Detroit — As first years of a rebuild go, the 2018 home campaign could have gone a heck of a lot worse for the Tigers.
They put Comerica Park to bed for another year on Sunday, with a 3-2 loss to the Kansas City Royals — a team whose rebuilding year went a lot worse. The Tigers finish with a 38-43 home record.
"The fans were right there on their feet cheering the team on to the last pitch," manager Ron Gardenhire said. "They didn't have to be. We've got 90-plus losses. They didn't have to do that. But this is a passionate fan base.
"I've known that forever. They've latched on to these young guys we have here. They understand where we are trying to go. That was cool."
The Tigers trailed 3-1 entering the ninth inning against Royals closer Wily Peralta. And with a parade of players who all made their big-league debuts this season, the Tigers loaded the bases and pulled within a run.
Niko Goodrum led off with a bunt single and Ronny Rodriguez slashed a single to right field. Grayson Greiner walked. Victor Reyes plated Goodrum with a sacrifice fly.
But that's where it ended. Peralta struck out Jim Adduci to close it out.
"We wanted to win this ballgame," Gardenhire said. "It's disappointing that we didn't."
The record aside, it was an eventful season at the old yard. The Rally Goose, four walk-off home runs, the parade of young players getting their first taste of the big leagues, the heart-tugging ceremonies to honor Hall-of-Famers Jack Morris and Alan Trammell, the 50-year anniversary bash for the 1968 championship team and finally, the farewell to Victor Martinez on Saturday.
“A lot of really good things happened,” Gardenhire said. “We got to see a lot of really cool things. Just a lot of really good events to be a part of. Obviously, our record isn’t nearly what we want it to be.
“The first part of the season we hung in pretty good, but we hit some rough stretches. Through it all, though, I think some of these guys learned and I think they competed very well.”
Tigers starter, lefty Daniel Norris, embodied the Tigers' fighting spirit on Sunday.
He fought his command for five innings, but still managed to soldier through five innings. He gave up six hits and two walks, but the only mark against him was a solo home run in the first inning by Adalberto Mondesi.
"It's just bow your neck and accept the challenge," Norris said. "You got yourself in trouble and you have to get out of it. I was behind in a lot of counts. It felt like even when I got ahead with strike one, the next pitch was a ball.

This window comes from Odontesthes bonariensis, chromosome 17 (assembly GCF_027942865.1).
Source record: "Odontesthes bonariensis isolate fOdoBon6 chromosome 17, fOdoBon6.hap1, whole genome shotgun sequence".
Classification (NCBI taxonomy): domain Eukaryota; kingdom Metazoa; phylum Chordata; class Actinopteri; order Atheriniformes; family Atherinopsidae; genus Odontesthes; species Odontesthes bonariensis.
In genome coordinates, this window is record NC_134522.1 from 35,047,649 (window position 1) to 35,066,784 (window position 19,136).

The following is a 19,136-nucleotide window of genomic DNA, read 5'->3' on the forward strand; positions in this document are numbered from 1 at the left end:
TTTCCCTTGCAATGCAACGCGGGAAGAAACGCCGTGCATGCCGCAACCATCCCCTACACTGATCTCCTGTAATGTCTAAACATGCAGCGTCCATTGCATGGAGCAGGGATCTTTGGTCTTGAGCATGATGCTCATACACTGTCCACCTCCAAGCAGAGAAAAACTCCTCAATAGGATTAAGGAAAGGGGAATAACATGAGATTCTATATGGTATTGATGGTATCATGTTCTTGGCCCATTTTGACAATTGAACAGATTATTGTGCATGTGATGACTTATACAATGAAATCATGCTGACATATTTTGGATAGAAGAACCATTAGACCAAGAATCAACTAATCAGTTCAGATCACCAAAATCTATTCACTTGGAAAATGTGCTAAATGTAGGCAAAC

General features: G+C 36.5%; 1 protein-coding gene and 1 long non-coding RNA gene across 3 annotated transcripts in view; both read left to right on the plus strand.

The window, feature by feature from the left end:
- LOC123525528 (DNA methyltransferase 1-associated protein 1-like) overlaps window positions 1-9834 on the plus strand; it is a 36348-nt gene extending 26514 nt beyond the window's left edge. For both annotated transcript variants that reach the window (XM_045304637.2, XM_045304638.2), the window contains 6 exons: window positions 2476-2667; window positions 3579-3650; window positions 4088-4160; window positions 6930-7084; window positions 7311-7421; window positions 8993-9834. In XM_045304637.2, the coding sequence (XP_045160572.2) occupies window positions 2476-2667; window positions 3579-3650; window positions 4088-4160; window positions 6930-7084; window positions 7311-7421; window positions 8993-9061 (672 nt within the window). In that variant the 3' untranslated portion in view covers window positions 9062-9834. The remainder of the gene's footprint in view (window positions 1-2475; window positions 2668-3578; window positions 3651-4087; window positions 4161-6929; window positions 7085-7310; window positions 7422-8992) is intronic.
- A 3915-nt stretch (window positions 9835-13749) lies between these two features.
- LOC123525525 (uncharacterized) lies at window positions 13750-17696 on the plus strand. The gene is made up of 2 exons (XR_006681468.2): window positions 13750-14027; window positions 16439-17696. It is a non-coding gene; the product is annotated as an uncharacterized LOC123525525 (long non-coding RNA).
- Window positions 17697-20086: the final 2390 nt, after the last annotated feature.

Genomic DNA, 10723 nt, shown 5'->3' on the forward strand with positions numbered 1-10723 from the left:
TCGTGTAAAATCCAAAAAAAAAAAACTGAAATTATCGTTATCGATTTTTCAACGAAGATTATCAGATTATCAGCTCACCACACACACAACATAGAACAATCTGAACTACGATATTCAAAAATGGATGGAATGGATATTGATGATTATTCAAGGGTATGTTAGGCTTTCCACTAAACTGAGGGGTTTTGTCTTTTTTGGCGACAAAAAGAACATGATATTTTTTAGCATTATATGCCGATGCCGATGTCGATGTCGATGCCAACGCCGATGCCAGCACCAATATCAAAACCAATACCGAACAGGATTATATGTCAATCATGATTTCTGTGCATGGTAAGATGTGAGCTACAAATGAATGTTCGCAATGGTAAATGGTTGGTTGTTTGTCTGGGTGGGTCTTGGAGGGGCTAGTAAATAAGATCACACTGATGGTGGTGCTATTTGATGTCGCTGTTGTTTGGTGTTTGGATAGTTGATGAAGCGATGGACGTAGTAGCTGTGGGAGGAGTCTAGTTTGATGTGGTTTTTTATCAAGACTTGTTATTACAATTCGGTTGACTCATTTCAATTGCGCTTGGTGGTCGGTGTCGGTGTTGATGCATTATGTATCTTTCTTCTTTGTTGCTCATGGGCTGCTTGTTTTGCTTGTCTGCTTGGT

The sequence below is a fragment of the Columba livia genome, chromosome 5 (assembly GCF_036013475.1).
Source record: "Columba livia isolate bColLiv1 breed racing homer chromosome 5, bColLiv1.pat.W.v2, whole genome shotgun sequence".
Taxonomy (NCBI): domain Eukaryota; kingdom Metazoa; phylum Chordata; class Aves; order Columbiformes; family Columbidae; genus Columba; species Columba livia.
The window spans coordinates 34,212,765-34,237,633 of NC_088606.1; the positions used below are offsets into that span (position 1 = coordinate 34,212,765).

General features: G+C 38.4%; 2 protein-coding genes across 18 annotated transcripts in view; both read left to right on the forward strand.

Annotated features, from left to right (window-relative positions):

"Just one of those days where I didn't have any command. I just tried to make pitches and spin it up there when I could. It was a grind."
Norris went to three-ball counts on nine hitters. He fell behind Mondesi, the second hitter of the game, 3-0. He ended up throwing five straight fastballs to get back into the count. The third and fourth fastballs were fouled straight back. The fifth one was sent 400 feet over the left-field fence.
Norris finished the five innings in 98 pitches. But it was a 1-1 game when he left.
"He's always been a fiery competitor," Greiner said. "That's part of what makes him successful. There were a lot of base runners, but he did a great job of minimizing damage and giving us a chance to win."
That chance evaporated in a cloud of bloop hits in the top of the sixth inning against reliever Drew VerHagen. He hadn’t given up a run since Aug. 28 (6.2 innings). After he got the first two outs, Alcides Escobar, Rosell Herrera and Cam Gallagher followed with three straight bloop singles.
"Vergy got bled to death there," Gardenhire said. "They didn't hit anything hard. That's the way it goes."
The last two balls fell into shallow left field. Herrera stole second base uncontested, which made Gallagher’s dunk shot worth two runs. Left fielder Mikie Mahtook, after a long run and a slide, got his glove on it but couldn’t hang on.
That ended up being the kill shot for the Royals.
"It was exciting all the way to the last pitch," Gardenhire said. "That's the way you want it, except you want it to turn out your way. We just needed one more hit."
That's been the story too often this season. This was the 50th one-run game the Tigers have played. They were 22-28 in those games.
"It was really cool to see them standing and cheering all the way to the last pitch like that," Gardenhire said of the announced crowd of 24,230. "When we put a good team on the field and we get better and better, they are really going to enjoy this."